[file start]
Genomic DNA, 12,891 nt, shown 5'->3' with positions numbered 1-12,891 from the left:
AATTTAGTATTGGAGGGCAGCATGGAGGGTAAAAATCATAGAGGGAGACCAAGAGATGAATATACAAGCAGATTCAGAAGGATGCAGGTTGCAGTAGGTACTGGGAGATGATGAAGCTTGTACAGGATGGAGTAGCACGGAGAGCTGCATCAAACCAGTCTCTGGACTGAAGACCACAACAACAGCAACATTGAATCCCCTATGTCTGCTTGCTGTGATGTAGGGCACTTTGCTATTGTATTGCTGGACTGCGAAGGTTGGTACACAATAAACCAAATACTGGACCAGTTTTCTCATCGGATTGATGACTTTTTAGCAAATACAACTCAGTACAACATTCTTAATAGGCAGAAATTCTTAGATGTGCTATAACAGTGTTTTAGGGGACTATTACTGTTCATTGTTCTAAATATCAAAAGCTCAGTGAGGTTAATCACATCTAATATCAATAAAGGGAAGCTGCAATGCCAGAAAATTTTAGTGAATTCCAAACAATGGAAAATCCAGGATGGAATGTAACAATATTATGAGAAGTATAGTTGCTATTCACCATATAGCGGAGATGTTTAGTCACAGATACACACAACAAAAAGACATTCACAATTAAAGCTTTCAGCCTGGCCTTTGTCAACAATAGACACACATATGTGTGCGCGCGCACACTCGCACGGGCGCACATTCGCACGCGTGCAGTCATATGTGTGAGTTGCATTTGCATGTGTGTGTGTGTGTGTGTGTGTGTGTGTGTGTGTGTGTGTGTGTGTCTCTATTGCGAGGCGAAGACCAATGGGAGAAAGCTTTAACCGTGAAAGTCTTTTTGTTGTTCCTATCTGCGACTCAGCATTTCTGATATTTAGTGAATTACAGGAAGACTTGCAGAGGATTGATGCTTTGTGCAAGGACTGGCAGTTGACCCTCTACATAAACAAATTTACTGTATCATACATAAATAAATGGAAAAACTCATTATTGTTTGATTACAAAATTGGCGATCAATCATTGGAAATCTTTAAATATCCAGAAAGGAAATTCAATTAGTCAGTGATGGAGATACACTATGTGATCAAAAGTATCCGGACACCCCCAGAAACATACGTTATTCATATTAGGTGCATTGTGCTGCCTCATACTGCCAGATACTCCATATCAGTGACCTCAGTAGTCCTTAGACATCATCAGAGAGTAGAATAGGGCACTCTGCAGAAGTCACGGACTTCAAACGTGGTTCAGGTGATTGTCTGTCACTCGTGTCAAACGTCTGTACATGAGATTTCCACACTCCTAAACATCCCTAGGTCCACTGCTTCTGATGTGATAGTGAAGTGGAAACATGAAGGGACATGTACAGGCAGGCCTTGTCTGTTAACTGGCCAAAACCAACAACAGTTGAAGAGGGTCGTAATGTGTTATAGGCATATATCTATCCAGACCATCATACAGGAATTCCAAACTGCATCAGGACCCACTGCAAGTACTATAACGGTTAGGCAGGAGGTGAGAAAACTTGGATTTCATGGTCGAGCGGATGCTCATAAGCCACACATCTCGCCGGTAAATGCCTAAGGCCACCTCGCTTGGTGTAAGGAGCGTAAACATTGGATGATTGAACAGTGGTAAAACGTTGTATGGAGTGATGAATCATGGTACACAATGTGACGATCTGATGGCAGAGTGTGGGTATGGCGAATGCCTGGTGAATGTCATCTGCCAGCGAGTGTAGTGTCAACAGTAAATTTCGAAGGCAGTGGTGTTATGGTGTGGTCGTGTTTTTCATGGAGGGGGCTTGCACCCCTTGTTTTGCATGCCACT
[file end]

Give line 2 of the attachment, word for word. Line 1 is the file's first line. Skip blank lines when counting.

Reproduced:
AATTTAGTATTGGAGGGCAGCATGGAGGGTAAAAATCATAGAGGGAGACCAAGAGATGAATATACAAGCAGATTCAGAAGGATGCAGGTTGCAGTAGGTACTGGGAGATGATGAAGCTTGTACAGGATGGAGTAGCACGGAGAGCTGCATCAAACCAGTCTCTGGACTGAAGACCACAACAACAGCAACATTGAATCCCCTATGTCTGCTTGCTGTGATGTAGGGCACTTTGCTATTGTATTGCTGGACTGCGAAGGTTGGTACACAATAAACCAAATACTGGACCAGTTTTCTCATCGGATTGATGACTTTTTAGCAAATACAACTCAGTACAACATTCTTAATAGGCAGAAATTCTTAGATGTGCTATAACAGTGTTTTAGGGGACTATTACTGTTCATTGTTCTAAATATCAAAAGCTCAGTGAGGTTAATCACATCTAATATCAATAAAGGGAAGCTGCAATGCCAGAAAATTTTAGTGAATTCCAAACAATGGAAAATCCAGGATGGAATGTAACAATATTATGAGAAGTATAGTTGCTATTCACCATATAGCGGAGATGTTTAGTCACAGATACACACAACAAAAAGACATTCACAATTAAAGCTTTCAGCCTGGCCTTTGTCAACAATAGACACACATATGTGTGCGCGCGCACACTCGCACGGGCGCACATTCGCACGCGTGCAGTCATATGTGTGAGTTGCATTTGCATGTGTGTGTGTGTGTGTGTGTGTGTGTGTGTGTGTGTGTGTGTGTGTCTCTATTGCGAGGCGAAGACCAATGGGAGAAAGCTTTAACCGTGAAAGTCTTTTTGTTGTTCCTATCTGCGACTCAGCATTTCTGATATTTAGTGAATTACAGGAAGACTTGCAGAGGATTGATGCTTTGTGCAAGGACTGGCAGTTGACCCTCTACATAAACAAATTTACTGTATCATACATAAATAAATGGAAAAACTCATTATTGTTTGATTACAAAATTGGCGATCAATCATTGGAAATCTTTAAATATCCAGAAAGGAAATTCAATTAGTCAGTGATGGAGATACACTATGTGATCAAAAGTATCCGGACACCCCCAGAAACATACGTTATTCATATTAGGTGCATTGTGCTGCCTCATACTGCCAGATACTCCATATCAGTGACCTCAGTAGTCCTTAGACATCATCAGAGAGTAGAATAGGGCACTCTGCAGAAGTCACGGACTTCAAACGTGGTTCAGGTGATTGTCTGTCACTCGTGTCAAACGTCTGTACATGAGATTTCCACACTCCTAAACATCCCTAGGTCCACTGCTTCTGATGTGATAGTGAAGTGGAAACATGAAGGGACATGTACAGGCAGGCCTTGTCTGTTAACTGGCCAAAACCAACAACAGTTGAAGAGGGTCGTAATGTGTTATAGGCATATATCTATCCAGACCATCATACAGGAATTCCAAACTGCATCAGGACCCACTGCAAGTACTATAACGGTTAGGCAGGAGGTGAGAAAACTTGGATTTCATGGTCGAGCGGATGCTCATAAGCCACACATCTCGCCGGTAAATGCCTAAGGCCACCTCGCTTGGTGTAAGGAGCGTAAACATTGGATGATTGAACAGTGGTAAAACGTTGTATGGAGTGATGAATCATGGTACACAATGTGACGATCTGATGGCAGAGTGTGGGTATGGCGAATGCCTGGTGAATGTCATCTGCCAGCGAGTGTAGTGTCAACAGTAAATTTCGAAGGCAGTGGTGTTATGGTGTGGTCGTGTTTTTCATGGAGGGGGCTTGCACCCCTTGTTTTGCATGCCACT